Thursday’s court decision came after Berlin filed an appeal, citing the neutrality act. But the federal court sided with the lower court ruling.

The federal court also cited a 2015 ruling by the Federal Constitutional Court stating freedom of religion could not be restricted due to an "body_abstract danger" but only if "sufficient concrete danger" is seen in the disturbance of school peace.


Italian nun's mission to empower rural Bangladeshi women

Stephan Uttom

August 29, 2020

Sister Philomena Alicandro might need to use a stick for walking but she is still full of life and enthusiasm despite her advanced age.

Every day, after morning liturgy and breakfast, the Italian nun visits and oversees activities of the Women and Development Center in the premises of Queen Assumed into Heaven Church in Gopalpur in Natore district of northern Bangladesh.

The church, covered by Rajshahi Diocese, has about 1,540 Catholics belonging to Bengali and ethnic minority groups.

“When I first came here, I used to sit on jute sacks and offered sewing training for poor women who were housewives and had no source of earning an income for their families,” Sister Philomena from the Missionary Sisters of the Immaculate (MSI) told UCA News in fluent Bangla, the national language.

Her efforts inspired Italian missionary priest Father Angelo Canton from the Pontifical Institute for Foreign Missions (PIME) to build the center in 1989. Thousands of local women, Christian and non-Christian, received training from the center and changed their lives.

“From my childhood I wanted to sacrifice my life for poor people. As a nun I have found my mission in serving extremely poor and needy people in Bangladesh thanks to my religious order,” said Sister Philomena, who at 83 is the oldest among PIME nuns serving in Bangladesh.

In normal times, the center employs about 70 poor rural women, both Bengali and indigenous, and produces various types of clothes for churches, handkerchiefs, school dresses for children and embroideries. Due to Covid-19, the center has scaled down production and has only 10 active women workers.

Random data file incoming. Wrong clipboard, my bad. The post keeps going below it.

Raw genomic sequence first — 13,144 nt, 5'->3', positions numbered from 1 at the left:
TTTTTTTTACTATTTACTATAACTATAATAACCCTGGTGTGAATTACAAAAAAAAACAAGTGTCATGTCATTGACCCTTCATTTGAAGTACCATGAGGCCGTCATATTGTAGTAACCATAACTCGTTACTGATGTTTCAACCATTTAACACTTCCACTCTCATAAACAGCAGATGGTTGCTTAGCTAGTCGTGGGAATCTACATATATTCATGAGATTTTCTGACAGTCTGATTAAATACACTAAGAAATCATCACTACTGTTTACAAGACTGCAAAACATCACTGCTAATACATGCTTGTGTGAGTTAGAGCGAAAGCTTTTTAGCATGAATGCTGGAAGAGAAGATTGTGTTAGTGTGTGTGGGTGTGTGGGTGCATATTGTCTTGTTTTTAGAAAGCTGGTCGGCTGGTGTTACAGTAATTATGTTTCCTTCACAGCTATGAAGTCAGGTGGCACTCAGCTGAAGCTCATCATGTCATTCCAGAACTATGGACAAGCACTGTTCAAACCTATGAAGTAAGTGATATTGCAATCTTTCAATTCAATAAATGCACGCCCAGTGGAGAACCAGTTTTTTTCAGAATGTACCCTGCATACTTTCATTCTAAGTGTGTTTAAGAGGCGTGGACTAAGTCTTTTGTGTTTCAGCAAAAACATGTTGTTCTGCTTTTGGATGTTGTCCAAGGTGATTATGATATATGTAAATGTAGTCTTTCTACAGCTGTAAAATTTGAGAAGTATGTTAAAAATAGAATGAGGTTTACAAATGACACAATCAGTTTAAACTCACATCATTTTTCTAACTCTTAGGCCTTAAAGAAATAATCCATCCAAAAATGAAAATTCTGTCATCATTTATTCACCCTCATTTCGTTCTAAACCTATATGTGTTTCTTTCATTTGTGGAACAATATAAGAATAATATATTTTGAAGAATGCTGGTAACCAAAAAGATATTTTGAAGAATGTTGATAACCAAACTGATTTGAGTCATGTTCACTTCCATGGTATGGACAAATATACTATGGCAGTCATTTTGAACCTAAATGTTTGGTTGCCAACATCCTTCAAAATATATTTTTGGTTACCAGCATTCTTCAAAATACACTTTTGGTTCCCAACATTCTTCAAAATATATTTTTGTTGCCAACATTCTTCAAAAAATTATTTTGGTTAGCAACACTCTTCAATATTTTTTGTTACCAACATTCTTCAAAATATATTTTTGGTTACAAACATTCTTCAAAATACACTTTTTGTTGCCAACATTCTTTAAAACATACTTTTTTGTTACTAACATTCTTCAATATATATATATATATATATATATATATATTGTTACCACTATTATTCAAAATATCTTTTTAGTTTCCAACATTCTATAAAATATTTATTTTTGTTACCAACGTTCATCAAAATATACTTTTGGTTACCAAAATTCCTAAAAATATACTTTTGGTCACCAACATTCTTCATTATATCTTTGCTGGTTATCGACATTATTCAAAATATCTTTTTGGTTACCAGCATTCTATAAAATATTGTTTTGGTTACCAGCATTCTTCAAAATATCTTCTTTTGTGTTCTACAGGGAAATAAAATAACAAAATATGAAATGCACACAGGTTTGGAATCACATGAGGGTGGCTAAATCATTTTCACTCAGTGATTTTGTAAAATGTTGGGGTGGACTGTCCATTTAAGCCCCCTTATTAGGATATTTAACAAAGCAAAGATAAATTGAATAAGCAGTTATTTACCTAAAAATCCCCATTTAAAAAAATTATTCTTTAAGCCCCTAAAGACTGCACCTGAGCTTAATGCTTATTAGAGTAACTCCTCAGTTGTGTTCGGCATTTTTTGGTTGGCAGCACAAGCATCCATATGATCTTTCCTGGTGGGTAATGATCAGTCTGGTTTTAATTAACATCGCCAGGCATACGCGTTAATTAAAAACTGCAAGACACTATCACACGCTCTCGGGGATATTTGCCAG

Depending on work orders, these women can earn 3,000 to 5,000 taka (US$35-59) per month, while the income of the center is reinvested in production.

“In the past women were looked down and oppressed in their families. I believed if I could help in their economic development, they could be free from abuse and earn respect,” the nun noted.

Besides socioeconomic empowerment of women, the nun has taught in primary schools and offered catechism classes to Catholic children in every place she has been based in her more than five decades of Bangladesh mission.      

A life serving the poor

Sister Philomena Alicandro was born in Latina, Italy, on Jan. 28, 1937, the eldest of three daughters.

She entered PIME and pronounced her first and final vows in 1961 and 1967 respectively. In 1966, she was sent to East Pakistan (now Bangladesh) to serve as a missionary in the north of the country.

“When I came there was no institute to learn Bangla, so I learned it myself by mixing with people for years. The roads were pretty bad. I used to ride a motorcycle to visit women and train them in sewing in faraway villages,” Sister Philomena recalled.

The nun began her mission at Our Lady of Lourdes Church at Bonpara in Natore before moving to the PIME-run Leprosy Hospital in Dhanjuri in Dinajpur district.

She was then based for years at Christ the Savior Church at Boldipukur in Rangpur district. While in the parish, she had the most dreadful experience in her missionary life.

In 1971, Bangladesh gained independence from Pakistan through a nine-month bloody war that left about three million dead, about 300,000 women raped and some 10 million made refugees in India by Pakistan's military and their local Islamist collaborators.

Even during those violent days, the nun continued to visit women in villages and the military suspected she might be helping Bengali freedom fighters.

“The military came to our house and wanted to arrest me. Local people rushed in and told them the truth that I was simply visiting women to train them in sewing. They were convinced and left,” the nun recalled.

During the war, many Hindus and Muslims relied on priests and nuns to save their lives from military atrocities, and they sheltered in church compounds for months, she added.

Since 1989, Sister Philomena has been serving people in Gopalpur through the center for women. She also pioneered a women’s society to encourage local women to be united and to save money for the future.